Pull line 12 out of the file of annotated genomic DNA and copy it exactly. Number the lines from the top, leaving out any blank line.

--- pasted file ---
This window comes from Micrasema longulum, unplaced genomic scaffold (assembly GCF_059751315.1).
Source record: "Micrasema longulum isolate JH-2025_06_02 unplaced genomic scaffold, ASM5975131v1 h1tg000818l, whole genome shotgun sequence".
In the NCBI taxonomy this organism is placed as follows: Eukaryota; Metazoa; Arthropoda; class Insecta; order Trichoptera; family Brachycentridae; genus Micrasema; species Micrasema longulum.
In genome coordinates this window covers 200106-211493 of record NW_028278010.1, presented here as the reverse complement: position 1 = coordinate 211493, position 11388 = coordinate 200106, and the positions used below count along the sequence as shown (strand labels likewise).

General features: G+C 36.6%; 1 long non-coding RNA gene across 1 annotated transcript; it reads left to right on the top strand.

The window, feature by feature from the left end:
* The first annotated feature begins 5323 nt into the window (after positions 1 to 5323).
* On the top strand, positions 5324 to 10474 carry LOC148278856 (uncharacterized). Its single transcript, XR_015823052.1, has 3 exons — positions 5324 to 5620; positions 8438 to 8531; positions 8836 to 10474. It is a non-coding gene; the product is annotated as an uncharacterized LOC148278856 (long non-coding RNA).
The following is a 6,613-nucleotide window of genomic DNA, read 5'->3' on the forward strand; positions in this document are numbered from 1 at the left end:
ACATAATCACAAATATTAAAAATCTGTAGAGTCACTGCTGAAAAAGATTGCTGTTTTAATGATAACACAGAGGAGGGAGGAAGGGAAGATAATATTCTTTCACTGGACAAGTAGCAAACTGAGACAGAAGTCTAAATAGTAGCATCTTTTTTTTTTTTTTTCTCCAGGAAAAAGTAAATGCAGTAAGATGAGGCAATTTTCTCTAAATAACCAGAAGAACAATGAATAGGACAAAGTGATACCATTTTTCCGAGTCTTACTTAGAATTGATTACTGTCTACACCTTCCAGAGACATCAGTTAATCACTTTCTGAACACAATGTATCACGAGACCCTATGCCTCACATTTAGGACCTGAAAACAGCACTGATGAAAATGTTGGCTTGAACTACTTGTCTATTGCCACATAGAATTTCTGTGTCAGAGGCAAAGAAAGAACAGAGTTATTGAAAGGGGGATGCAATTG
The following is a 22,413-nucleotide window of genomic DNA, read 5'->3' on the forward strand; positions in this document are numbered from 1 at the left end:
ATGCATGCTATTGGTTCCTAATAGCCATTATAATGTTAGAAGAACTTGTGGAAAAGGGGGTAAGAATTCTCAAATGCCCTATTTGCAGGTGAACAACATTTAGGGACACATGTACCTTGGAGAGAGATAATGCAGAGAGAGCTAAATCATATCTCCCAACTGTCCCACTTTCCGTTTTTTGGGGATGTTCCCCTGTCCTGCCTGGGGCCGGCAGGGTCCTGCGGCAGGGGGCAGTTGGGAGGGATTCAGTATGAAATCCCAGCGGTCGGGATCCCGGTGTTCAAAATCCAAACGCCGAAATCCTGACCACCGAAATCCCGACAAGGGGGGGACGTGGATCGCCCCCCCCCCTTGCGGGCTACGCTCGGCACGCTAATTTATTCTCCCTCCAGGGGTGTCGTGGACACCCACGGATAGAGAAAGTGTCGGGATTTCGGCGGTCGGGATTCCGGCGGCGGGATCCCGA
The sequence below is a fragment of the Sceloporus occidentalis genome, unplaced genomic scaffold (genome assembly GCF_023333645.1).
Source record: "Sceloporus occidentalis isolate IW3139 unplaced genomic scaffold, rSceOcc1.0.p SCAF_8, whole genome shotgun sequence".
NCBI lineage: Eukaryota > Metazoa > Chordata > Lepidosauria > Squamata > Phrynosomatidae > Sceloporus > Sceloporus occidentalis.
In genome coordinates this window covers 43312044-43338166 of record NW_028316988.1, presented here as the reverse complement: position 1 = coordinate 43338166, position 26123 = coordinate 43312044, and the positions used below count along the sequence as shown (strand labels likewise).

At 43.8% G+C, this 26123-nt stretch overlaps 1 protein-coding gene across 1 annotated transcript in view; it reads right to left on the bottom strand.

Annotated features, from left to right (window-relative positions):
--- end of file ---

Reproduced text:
ATGCATGCTATTGGTTCCTAATAGCCATTATAATGTTAGAAGAACTTGTGGAAAAGGGGGTAAGAATTCTCAAATGCCCTATTTGCAGGTGAACAACATTTAGGGACACATGTACCTTGGAGAGAGATAATGCAGAGAGAGCTAAATCATATCTCCCAACTGTCCCACTTTCCGTTTTTTGGGGATGTTCCCCTGTCCTGCCTGGGGCCGGCAGGGTCCTGCGGCAGGGGGCAGTTGGGAGGGATTCAGTATGAAATCCCAGCGGTCGGGATCCCGGTGTTCAAAATCCAAACGCCGAAATCCTGACCACCGAAATCCCGACAAGGGGGGGACGTGGATCGCCCCCCCCCCTTGCGGGCTACGCTCGGCACGCTAATTTATTCTCCCTCCAGGGGTGTCGTGGACACCCACGGATAGAGAAAGTGTCGGGATTTCGGCGGTCGGGATTCCGGCGGCGGGATCCCGA